The intent of Kaelen’s discussion is to think of new ways to temporarily flatten the snow. Kaelen remarked,

“The deeply worn trails disappear, and suddenly the sled can go in other directions, exploring new landscapes and, literally, creating new pathways.”

The idea here is to temporarily rewire your brain, or as Michael Pollan remarked in How to Change Your Mind,

“The power to shake the snow globe, disrupting unhealthy patterns of thought and creating a space of flexibility-entropy-in which more salubrious patterns and narratives have an opportunity to coalesce as the snow slowly settles.”

So, how can we rewire our brain allowing deeply worn connections to disappear and new connections to form? The answer is quite simple. We must change the way we store information in our mind.

    Let’s examine 5 specific memorization techniques that will change the way you think and remember information.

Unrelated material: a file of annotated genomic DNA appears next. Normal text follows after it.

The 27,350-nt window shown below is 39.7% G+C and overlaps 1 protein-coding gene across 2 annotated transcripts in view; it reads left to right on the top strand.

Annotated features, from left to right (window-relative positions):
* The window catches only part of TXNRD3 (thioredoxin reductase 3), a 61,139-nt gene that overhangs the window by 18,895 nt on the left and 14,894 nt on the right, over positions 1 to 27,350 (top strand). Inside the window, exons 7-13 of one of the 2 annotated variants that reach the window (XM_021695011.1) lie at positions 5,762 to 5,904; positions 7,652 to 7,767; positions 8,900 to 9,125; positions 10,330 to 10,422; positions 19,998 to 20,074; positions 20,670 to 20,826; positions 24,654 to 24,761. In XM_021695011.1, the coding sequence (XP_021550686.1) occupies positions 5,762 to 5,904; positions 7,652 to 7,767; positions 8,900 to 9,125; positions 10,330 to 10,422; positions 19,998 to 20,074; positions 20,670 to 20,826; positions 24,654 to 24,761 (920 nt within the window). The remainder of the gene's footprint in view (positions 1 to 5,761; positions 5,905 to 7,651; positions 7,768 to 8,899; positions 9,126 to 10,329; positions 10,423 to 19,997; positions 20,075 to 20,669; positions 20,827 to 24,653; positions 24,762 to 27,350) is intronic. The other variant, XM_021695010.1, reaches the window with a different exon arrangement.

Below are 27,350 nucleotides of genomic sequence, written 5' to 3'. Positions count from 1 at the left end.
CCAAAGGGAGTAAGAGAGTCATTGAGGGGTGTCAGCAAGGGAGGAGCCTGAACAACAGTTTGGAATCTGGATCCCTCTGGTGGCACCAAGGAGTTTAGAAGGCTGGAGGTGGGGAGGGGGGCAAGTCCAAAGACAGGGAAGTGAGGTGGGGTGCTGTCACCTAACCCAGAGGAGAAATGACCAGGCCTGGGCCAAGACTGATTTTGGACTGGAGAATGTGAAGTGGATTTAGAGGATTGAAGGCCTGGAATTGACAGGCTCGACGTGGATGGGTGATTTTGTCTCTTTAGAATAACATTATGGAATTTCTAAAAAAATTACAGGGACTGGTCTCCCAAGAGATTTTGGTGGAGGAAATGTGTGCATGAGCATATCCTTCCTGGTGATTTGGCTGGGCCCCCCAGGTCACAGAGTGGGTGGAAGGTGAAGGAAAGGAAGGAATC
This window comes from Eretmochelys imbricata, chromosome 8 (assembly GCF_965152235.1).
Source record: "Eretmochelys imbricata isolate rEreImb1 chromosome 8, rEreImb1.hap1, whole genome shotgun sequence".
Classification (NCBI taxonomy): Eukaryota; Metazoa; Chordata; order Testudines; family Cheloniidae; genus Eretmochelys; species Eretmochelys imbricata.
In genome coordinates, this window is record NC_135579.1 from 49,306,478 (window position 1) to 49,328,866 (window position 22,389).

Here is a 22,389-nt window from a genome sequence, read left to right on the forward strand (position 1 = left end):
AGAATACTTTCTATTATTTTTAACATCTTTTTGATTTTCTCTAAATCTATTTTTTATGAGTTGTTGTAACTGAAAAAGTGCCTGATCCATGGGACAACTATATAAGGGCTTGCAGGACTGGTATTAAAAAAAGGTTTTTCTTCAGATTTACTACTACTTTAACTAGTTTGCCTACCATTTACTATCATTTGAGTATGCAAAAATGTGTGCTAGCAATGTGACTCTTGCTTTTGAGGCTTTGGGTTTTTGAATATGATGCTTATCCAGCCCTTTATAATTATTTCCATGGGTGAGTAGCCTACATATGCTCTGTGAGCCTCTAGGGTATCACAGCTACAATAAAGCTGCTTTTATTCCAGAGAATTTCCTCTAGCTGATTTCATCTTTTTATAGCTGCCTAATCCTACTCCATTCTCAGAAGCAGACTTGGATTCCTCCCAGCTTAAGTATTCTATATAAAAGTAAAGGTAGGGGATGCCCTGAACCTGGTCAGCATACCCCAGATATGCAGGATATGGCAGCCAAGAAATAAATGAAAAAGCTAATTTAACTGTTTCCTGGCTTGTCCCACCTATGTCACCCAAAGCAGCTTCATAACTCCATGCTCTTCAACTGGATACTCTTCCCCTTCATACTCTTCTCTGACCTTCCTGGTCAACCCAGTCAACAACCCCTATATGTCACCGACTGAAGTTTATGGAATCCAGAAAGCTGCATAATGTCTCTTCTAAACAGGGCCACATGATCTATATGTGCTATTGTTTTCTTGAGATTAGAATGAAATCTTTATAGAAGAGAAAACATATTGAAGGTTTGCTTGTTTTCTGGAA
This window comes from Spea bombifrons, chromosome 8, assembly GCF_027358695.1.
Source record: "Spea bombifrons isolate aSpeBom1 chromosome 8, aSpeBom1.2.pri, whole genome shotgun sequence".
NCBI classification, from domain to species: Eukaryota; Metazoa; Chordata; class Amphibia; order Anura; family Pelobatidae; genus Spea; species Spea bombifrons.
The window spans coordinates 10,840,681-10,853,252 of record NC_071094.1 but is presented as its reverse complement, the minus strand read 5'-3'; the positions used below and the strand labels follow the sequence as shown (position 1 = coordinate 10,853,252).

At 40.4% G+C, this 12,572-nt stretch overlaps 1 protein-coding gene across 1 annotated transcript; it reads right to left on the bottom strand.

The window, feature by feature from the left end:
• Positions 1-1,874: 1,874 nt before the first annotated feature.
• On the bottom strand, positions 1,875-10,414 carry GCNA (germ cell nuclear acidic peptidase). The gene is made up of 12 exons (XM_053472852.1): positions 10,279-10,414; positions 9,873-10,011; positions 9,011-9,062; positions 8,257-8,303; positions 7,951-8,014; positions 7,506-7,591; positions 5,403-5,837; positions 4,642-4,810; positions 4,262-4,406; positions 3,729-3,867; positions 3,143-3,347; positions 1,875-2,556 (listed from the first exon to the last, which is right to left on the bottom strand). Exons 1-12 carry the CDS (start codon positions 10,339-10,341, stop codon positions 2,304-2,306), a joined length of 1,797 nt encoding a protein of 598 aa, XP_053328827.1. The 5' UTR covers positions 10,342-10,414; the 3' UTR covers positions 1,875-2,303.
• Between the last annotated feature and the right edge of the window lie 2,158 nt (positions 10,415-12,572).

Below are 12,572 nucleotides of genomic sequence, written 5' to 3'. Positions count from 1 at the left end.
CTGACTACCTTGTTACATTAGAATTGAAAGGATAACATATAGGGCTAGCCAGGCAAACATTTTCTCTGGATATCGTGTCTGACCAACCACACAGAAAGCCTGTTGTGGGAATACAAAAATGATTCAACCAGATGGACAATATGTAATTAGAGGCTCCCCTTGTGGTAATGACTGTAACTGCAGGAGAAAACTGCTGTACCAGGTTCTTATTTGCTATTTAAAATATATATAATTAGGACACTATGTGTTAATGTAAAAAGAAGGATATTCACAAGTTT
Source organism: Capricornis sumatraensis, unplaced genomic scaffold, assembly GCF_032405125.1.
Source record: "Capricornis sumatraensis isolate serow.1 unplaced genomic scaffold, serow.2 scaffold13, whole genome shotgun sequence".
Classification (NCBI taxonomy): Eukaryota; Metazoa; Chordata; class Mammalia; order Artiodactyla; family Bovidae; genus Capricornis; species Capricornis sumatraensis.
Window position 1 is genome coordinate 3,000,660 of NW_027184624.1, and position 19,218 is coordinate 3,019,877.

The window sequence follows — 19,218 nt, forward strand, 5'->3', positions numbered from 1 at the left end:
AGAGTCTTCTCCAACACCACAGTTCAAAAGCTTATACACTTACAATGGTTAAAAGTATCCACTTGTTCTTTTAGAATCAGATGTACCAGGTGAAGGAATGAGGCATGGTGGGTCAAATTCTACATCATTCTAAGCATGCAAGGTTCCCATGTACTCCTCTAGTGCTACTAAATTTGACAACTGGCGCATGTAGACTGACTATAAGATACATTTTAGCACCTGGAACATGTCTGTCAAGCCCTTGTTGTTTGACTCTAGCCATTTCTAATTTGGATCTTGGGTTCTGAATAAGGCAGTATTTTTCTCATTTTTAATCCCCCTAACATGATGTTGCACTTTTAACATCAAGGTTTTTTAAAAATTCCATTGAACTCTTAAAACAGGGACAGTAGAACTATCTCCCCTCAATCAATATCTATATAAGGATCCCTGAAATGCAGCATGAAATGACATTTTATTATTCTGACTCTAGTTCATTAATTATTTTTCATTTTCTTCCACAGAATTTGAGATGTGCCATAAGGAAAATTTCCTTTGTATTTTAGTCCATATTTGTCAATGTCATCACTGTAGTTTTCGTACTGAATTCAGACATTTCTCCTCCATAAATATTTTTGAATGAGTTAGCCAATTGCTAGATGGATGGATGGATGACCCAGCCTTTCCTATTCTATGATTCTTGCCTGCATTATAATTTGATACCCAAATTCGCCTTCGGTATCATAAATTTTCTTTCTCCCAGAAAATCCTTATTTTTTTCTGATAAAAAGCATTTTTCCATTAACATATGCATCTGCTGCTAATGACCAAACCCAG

1. Build a Memory Palace

      What is it?

      The method of loci[1] (aka memory palace) is a method of memory enhancement using visualizations with the use of spatial memory. It uses familiar information about your environment to quickly recall information. It is a method that was discussed by Cicero in an ancient dialogue called De Oratore.

      How to use it?

      Ron White discusses in How to Memorize Fast and Easily: Build a Memory Palace, that it’s essentially a room or building that you have memorized and you use locations in the room to store data. Ron informs us,

      “You memorize locations in a room and then you later go back to those locations to retrieve the data that you want to remember.”

      Example